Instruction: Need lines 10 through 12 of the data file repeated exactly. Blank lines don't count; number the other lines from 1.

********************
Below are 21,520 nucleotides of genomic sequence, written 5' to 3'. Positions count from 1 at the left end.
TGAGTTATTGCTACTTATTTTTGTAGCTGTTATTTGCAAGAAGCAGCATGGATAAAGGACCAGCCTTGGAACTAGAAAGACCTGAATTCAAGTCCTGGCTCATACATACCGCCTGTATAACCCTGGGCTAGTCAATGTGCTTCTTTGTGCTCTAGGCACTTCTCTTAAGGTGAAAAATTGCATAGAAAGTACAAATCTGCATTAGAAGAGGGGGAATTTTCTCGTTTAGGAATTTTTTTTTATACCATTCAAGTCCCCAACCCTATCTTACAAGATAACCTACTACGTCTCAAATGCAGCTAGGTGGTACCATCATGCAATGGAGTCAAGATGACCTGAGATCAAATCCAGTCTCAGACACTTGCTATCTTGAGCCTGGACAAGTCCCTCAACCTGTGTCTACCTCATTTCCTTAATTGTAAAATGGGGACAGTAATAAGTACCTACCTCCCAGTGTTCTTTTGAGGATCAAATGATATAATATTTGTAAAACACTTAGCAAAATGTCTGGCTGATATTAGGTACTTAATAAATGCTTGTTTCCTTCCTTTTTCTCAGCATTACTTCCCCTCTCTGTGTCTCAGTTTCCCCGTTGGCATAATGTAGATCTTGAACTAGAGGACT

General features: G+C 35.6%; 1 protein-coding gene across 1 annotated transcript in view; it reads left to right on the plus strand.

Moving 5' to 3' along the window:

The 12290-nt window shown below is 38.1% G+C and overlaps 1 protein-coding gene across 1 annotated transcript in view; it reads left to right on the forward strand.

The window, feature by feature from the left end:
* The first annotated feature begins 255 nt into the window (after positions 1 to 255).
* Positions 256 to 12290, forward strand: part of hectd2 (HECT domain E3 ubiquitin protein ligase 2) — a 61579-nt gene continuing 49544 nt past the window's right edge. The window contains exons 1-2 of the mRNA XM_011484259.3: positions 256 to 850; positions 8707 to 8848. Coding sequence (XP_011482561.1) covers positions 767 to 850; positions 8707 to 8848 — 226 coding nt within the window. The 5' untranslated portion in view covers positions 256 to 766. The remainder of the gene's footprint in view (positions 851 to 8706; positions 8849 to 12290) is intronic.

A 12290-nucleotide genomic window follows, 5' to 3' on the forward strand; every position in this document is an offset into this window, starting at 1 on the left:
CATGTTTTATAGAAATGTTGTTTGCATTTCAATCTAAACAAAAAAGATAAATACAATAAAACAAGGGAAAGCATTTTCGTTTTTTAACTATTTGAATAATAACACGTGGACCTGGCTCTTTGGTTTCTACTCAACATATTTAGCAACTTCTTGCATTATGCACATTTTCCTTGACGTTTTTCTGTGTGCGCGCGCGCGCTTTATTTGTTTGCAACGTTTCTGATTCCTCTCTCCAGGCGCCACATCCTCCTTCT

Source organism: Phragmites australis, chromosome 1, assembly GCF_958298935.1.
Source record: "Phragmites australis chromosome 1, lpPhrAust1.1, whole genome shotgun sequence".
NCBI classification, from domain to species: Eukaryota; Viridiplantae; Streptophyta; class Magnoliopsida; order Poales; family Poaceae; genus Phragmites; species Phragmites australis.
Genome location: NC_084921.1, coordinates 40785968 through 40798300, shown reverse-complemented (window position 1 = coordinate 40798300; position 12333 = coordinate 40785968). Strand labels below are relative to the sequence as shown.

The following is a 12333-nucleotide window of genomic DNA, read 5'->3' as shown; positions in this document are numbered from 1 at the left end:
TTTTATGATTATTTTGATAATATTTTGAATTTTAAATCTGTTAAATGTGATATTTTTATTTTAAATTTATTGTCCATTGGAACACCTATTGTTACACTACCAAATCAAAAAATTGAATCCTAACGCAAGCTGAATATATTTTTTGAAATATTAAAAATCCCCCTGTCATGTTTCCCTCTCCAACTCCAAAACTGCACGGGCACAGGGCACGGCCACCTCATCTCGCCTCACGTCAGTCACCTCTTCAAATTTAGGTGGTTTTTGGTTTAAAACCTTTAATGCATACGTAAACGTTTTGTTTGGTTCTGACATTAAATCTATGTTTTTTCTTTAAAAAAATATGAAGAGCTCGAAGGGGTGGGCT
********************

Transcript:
CATGTTTTATAGAAATGTTGTTTGCATTTCAATCTAAACAAAAAAGATAAATACAATAAAACAAGGGAAAGCATTTTCGTTTTTTAACTATTTGAATAATAACACGTGGACCTGGCTCTTTGGTTTCTACTCAACATATTTAGCAACTTCTTGCATTATGCACATTTTCCTTGACGTTTTTCTGTGTGCGCGCGCGCGCTTTATTTGTTTGCAACGTTTCTGATTCCTCTCTCCAGGCGCCACATCCTCCTTCT

Source organism: Phragmites australis, chromosome 1, assembly GCF_958298935.1.
Source record: "Phragmites australis chromosome 1, lpPhrAust1.1, whole genome shotgun sequence".